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How do I explain to children ages 2 and 4 that their beloved dog has become extremely ill and will probably be euthanized? The dog is 14 but never showed his age until the last six months or so. He developed what I thought was an eye infection and an arthritis-related limp but turned out to be bone cancer. My girls are camping with Daddy and come home this afternoon. They have no idea their dog is sick. The vet has given us pain meds to make him comfortable, but there is nothing more we can do. If the medication can’t control the pain, we must seriously consider putting the dog to sleep to end his suffering. How can I ease the children’s pain?
If the girls love the dog, they will be hurt when he dies. There is simply no way around that. Death is real, and we all experience it.
I encourage you not to lie to your daughters. You may have the best of intentions, but it’s tough to instill truthfulness in children who don’t hear the truth from their parents. Despite your daughters’ young ages, I suggest that you tell them what is happening and help them cope with it.
You need not provide all the details. In fact, keep it simple. Just tell them the dog is very sick and in pain, and that he may die. Answer any questions they may have, again, truthfully but with age-appropriate responses. Yes, the girls will cry. But like children have for many generations before, they will deal with it, probably better than you will.
Allow the girls to spend some quality time with the dog after they get home, and don’t discourage them from lavishing attention on the dog going forward if they wish to show their love. Dogs are pack animals, and they enjoy the affection of their littermates. Hopefully, some family togetherness will ease the pain of all the creatures involved during these difficult last days.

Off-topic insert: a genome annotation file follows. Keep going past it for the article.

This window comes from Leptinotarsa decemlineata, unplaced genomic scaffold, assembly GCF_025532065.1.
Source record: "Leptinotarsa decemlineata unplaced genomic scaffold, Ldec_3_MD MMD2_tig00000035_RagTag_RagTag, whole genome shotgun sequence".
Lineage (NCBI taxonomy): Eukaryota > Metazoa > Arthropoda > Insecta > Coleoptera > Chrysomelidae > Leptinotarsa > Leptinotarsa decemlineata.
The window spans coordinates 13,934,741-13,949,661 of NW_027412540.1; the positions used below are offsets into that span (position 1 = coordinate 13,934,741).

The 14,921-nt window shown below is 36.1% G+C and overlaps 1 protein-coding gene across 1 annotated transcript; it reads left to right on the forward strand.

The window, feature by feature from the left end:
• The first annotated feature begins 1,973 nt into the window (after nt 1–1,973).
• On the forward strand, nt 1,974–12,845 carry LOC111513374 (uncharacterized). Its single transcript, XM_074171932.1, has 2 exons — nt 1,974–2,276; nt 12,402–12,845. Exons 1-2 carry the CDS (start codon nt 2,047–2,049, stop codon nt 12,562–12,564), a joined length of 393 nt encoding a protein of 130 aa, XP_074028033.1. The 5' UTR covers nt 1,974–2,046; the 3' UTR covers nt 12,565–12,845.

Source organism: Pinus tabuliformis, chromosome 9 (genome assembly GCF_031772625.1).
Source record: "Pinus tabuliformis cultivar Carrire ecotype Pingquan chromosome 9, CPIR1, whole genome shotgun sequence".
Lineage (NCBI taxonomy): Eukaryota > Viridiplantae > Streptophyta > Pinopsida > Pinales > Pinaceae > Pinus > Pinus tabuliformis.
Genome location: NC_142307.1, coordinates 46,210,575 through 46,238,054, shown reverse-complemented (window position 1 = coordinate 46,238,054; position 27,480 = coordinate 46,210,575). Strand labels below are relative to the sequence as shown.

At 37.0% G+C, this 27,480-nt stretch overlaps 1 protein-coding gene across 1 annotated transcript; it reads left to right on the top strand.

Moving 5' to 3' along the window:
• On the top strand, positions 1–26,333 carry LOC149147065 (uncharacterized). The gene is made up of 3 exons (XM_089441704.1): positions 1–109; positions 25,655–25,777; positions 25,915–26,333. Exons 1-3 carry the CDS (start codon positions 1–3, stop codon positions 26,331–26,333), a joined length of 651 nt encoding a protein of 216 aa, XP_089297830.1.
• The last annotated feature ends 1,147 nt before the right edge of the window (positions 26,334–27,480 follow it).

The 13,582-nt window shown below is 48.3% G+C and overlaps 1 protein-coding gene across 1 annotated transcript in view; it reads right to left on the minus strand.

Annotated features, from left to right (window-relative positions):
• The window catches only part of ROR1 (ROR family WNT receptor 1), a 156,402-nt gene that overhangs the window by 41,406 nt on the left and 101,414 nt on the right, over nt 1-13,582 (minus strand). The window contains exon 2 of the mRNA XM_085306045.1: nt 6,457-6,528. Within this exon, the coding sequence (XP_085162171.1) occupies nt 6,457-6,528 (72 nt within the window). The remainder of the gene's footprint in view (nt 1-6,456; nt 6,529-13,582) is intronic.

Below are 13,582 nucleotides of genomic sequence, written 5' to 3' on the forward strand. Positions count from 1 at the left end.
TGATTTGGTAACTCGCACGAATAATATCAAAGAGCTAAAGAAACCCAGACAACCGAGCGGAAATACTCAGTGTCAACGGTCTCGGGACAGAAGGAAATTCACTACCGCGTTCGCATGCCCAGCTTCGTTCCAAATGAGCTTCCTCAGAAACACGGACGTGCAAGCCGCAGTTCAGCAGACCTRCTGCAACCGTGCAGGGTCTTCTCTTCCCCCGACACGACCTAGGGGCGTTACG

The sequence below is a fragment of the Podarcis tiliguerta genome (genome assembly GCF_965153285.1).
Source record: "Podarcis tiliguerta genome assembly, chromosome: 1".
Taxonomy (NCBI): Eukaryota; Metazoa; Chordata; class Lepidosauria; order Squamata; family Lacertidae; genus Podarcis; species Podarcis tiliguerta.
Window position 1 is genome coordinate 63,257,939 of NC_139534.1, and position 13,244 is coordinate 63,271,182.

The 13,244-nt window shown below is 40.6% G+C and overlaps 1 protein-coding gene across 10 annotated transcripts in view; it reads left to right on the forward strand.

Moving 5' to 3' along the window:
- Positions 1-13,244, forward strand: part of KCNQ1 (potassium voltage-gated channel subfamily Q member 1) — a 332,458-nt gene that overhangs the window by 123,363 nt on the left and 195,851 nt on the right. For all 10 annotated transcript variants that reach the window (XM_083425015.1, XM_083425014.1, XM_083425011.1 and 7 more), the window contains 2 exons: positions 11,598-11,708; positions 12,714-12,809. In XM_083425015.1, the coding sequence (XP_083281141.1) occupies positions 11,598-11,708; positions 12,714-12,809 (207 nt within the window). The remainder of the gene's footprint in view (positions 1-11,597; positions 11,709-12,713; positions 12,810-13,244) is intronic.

At what age can children clearly distinguish between right and wrong?
Your question sounds simple enough, but the answer gets complicated.
Some jurisdictions hold children at least partially responsible for their actions by the age of 7, though many require children to reach their teen years before they can legally be blamed for anything. The Bible holds that as soon as a child is able to comprehend God’s message, he is responsible for his actions in the eyes of God. While biblical scholars do not all agree on the age of accountability, one common interpretation is adolescence, probably around age 7. Some see the crucial age as a bit younger, some much older.
So from a legal or religious standpoint, the answer to your question is 7 or older.
However, the line between legal accountability and the ability to tell right from wrong is far from clear. Children generally begin to consciously disobey their parents during their second year of life. At that age, children comprehend enough of the world around them to perceive their limitations, then test those limitations. When Dad tells an 18-month-old toddler, “no more cookies” and the child defiantly grabs another cookie and stuffs it in his mouth, he has obviously rebelled against authority.
But does he perceive his action as a choice between right and wrong, or does he simply enjoy the taste of the cookie and want another one? Toddlers tend to think the world revolves around them, and thus they deserve whatever they want. Use caution before ascribing moral judgments to a small child’s disobedience.
To further muddy the waters, at least one academic study used toys and puppets to tell stories and suggested that babies as young as five to 10 months old can tell the difference between helpful and unhelpful characters. But while we can measure conduct, we cannot truly look into the brains of those babies and determine why they chose one over another. Maybe they think helping is right and hindering is wrong. And maybe they like the helpful characters better because they themselves would rather be helped then hindered.
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